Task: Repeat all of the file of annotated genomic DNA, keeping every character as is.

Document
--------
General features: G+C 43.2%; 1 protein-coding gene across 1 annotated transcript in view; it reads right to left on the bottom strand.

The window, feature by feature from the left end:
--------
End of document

General features: G+C 43.2%; 1 protein-coding gene across 1 annotated transcript in view; it reads right to left on the bottom strand.

The window, feature by feature from the left end: